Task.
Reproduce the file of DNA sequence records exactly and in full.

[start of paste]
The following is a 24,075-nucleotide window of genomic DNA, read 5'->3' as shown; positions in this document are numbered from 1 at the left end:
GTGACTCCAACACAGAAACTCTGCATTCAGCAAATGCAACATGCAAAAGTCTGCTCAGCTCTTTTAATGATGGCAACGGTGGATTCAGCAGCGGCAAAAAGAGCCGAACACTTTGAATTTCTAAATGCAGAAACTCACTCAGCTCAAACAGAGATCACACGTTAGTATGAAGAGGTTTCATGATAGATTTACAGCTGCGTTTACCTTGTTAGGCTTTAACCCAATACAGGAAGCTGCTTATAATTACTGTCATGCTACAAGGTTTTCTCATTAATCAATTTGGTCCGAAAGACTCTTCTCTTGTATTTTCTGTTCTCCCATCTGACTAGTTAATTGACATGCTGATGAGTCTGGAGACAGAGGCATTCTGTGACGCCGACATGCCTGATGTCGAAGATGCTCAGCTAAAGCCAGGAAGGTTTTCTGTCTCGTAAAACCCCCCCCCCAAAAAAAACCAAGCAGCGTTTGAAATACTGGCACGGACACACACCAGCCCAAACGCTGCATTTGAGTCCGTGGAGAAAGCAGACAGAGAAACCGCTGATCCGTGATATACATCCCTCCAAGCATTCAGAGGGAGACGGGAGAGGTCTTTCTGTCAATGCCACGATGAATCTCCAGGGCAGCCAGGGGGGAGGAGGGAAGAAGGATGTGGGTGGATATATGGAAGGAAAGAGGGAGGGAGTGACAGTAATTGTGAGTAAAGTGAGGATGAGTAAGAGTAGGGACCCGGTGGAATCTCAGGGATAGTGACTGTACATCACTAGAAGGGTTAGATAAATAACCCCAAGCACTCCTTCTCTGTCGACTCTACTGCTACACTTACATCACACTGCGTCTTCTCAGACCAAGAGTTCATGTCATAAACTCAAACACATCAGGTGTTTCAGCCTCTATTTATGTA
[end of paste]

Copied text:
The following is a 24,075-nucleotide window of genomic DNA, read 5'->3' as shown; positions in this document are numbered from 1 at the left end:
GTGACTCCAACACAGAAACTCTGCATTCAGCAAATGCAACATGCAAAAGTCTGCTCAGCTCTTTTAATGATGGCAACGGTGGATTCAGCAGCGGCAAAAAGAGCCGAACACTTTGAATTTCTAAATGCAGAAACTCACTCAGCTCAAACAGAGATCACACGTTAGTATGAAGAGGTTTCATGATAGATTTACAGCTGCGTTTACCTTGTTAGGCTTTAACCCAATACAGGAAGCTGCTTATAATTACTGTCATGCTACAAGGTTTTCTCATTAATCAATTTGGTCCGAAAGACTCTTCTCTTGTATTTTCTGTTCTCCCATCTGACTAGTTAATTGACATGCTGATGAGTCTGGAGACAGAGGCATTCTGTGACGCCGACATGCCTGATGTCGAAGATGCTCAGCTAAAGCCAGGAAGGTTTTCTGTCTCGTAAAACCCCCCCCCCAAAAAAAACCAAGCAGCGTTTGAAATACTGGCACGGACACACACCAGCCCAAACGCTGCATTTGAGTCCGTGGAGAAAGCAGACAGAGAAACCGCTGATCCGTGATATACATCCCTCCAAGCATTCAGAGGGAGACGGGAGAGGTCTTTCTGTCAATGCCACGATGAATCTCCAGGGCAGCCAGGGGGGAGGAGGGAAGAAGGATGTGGGTGGATATATGGAAGGAAAGAGGGAGGGAGTGACAGTAATTGTGAGTAAAGTGAGGATGAGTAAGAGTAGGGACCCGGTGGAATCTCAGGGATAGTGACTGTACATCACTAGAAGGGTTAGATAAATAACCCCAAGCACTCCTTCTCTGTCGACTCTACTGCTACACTTACATCACACTGCGTCTTCTCAGACCAAGAGTTCATGTCATAAACTCAAACACATCAGGTGTTTCAGCCTCTATTTATGTA